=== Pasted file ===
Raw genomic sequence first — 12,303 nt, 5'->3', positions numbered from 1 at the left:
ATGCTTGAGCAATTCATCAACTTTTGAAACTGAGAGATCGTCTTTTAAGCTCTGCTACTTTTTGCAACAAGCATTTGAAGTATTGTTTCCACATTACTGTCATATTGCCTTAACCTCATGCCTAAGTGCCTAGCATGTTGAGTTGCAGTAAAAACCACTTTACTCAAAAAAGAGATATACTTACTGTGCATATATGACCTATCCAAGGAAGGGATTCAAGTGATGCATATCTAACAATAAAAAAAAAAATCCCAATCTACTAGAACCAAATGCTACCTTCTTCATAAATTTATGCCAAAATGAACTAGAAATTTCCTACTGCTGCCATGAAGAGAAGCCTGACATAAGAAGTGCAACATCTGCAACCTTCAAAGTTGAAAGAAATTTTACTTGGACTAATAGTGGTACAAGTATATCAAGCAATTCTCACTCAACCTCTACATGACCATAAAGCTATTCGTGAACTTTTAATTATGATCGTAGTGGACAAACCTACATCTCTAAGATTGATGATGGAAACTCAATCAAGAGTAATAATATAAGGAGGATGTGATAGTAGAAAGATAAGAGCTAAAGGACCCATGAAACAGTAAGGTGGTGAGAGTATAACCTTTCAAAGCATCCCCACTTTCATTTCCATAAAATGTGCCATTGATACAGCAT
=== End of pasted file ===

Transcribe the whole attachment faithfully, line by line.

Raw genomic sequence first — 12,303 nt, 5'->3', positions numbered from 1 at the left:
ATGCTTGAGCAATTCATCAACTTTTGAAACTGAGAGATCGTCTTTTAAGCTCTGCTACTTTTTGCAACAAGCATTTGAAGTATTGTTTCCACATTACTGTCATATTGCCTTAACCTCATGCCTAAGTGCCTAGCATGTTGAGTTGCAGTAAAAACCACTTTACTCAAAAAAGAGATATACTTACTGTGCATATATGACCTATCCAAGGAAGGGATTCAAGTGATGCATATCTAACAATAAAAAAAAAAATCCCAATCTACTAGAACCAAATGCTACCTTCTTCATAAATTTATGCCAAAATGAACTAGAAATTTCCTACTGCTGCCATGAAGAGAAGCCTGACATAAGAAGTGCAACATCTGCAACCTTCAAAGTTGAAAGAAATTTTACTTGGACTAATAGTGGTACAAGTATATCAAGCAATTCTCACTCAACCTCTACATGACCATAAAGCTATTCGTGAACTTTTAATTATGATCGTAGTGGACAAACCTACATCTCTAAGATTGATGATGGAAACTCAATCAAGAGTAATAATATAAGGAGGATGTGATAGTAGAAAGATAAGAGCTAAAGGACCCATGAAACAGTAAGGTGGTGAGAGTATAACCTTTCAAAGCATCCCCACTTTCATTTCCATAAAATGTGCCATTGATACAGCAT